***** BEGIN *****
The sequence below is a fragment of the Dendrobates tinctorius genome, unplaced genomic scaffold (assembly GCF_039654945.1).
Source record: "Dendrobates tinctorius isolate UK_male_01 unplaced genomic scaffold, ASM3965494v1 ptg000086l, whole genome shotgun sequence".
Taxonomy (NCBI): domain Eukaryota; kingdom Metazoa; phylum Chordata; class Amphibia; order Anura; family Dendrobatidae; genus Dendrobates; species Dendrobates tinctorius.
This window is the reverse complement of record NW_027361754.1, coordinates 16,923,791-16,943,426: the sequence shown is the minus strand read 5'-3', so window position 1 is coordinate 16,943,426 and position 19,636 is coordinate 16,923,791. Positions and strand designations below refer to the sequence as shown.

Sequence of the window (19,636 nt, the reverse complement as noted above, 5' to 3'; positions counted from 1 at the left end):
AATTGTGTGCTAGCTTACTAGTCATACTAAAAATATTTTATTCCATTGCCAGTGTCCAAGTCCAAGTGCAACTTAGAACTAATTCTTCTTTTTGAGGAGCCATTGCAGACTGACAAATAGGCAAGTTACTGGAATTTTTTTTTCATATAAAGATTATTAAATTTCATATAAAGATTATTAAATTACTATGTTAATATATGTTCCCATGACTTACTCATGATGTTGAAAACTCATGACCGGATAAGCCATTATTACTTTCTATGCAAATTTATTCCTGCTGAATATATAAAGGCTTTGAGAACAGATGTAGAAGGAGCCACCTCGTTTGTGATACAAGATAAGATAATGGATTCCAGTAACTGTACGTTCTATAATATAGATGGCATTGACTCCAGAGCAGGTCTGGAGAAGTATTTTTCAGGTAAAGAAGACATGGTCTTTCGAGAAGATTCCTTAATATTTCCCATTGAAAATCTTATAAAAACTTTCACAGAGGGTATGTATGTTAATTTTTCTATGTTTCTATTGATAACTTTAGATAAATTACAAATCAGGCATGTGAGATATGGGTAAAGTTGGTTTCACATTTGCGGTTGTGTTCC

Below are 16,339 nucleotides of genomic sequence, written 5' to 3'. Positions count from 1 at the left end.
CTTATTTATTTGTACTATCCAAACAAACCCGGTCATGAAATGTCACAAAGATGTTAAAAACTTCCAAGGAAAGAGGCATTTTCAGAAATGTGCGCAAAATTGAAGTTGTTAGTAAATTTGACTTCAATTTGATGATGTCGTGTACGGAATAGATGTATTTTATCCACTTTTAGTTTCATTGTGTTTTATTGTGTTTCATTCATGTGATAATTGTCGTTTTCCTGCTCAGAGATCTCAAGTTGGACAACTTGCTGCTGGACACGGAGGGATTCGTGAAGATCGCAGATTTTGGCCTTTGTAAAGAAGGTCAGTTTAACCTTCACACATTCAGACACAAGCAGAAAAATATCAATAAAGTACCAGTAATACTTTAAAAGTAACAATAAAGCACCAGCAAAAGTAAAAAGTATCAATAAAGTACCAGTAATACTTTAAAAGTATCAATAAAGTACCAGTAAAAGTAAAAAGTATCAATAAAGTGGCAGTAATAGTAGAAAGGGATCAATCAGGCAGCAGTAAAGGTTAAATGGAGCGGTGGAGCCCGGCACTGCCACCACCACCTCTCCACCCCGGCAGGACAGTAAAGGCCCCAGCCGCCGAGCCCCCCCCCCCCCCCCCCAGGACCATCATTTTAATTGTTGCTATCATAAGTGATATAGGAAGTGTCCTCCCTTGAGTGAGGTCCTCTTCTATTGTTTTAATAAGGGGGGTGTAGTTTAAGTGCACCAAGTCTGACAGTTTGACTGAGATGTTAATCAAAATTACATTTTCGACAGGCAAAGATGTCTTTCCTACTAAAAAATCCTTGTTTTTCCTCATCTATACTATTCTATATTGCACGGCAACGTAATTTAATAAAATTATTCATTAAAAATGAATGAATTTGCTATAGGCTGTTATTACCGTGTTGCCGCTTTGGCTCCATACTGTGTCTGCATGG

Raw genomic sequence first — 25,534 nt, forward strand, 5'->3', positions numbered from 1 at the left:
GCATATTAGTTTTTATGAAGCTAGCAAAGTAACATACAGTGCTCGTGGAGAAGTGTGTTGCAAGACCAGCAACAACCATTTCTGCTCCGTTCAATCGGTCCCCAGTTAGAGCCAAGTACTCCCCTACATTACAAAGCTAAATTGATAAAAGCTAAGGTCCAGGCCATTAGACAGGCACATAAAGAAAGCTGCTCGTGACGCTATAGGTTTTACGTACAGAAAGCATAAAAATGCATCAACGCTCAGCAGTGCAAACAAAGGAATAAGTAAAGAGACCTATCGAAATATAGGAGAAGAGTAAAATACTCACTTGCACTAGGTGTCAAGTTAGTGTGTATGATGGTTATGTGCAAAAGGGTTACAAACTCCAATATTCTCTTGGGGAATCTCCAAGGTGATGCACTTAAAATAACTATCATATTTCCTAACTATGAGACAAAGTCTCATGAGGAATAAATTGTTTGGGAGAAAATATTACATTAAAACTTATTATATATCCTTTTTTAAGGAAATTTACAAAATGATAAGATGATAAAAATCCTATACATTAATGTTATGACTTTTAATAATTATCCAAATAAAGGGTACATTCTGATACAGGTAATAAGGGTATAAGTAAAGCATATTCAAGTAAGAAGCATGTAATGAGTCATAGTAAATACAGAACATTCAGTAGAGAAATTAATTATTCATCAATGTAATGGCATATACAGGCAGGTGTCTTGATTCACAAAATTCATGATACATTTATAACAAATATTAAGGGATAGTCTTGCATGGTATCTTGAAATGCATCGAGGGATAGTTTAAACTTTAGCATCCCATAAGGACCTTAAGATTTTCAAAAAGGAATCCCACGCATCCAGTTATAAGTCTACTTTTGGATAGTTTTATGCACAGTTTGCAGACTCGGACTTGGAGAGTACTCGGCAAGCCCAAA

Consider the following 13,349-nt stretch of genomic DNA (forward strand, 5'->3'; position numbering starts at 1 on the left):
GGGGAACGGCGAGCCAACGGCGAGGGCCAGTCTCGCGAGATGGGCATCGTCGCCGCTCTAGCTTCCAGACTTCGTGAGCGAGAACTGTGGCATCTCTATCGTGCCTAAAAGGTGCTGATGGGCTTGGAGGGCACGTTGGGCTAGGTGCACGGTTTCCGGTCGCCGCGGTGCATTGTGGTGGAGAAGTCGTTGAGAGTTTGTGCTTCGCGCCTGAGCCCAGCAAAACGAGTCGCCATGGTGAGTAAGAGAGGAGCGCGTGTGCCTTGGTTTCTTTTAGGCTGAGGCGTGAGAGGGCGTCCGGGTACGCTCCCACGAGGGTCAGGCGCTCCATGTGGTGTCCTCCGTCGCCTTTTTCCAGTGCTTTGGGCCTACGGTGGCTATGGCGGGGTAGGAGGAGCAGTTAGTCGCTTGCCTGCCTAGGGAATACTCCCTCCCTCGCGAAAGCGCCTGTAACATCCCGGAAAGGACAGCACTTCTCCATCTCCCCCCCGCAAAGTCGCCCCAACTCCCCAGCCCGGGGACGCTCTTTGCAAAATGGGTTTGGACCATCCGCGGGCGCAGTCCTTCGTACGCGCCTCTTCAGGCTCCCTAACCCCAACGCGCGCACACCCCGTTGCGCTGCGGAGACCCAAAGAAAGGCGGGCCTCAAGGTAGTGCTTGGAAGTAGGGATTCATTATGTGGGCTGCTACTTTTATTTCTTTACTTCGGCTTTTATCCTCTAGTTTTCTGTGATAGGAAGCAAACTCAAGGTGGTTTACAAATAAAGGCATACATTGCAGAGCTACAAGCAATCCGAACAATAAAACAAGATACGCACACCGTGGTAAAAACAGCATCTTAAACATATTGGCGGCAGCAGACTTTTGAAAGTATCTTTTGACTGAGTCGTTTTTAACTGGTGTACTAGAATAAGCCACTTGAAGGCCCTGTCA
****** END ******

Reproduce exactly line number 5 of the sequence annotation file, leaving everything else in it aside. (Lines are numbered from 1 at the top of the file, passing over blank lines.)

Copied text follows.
Sequence of the window (19,636 nt, the reverse complement as noted above, 5' to 3'; positions counted from 1 at the left end):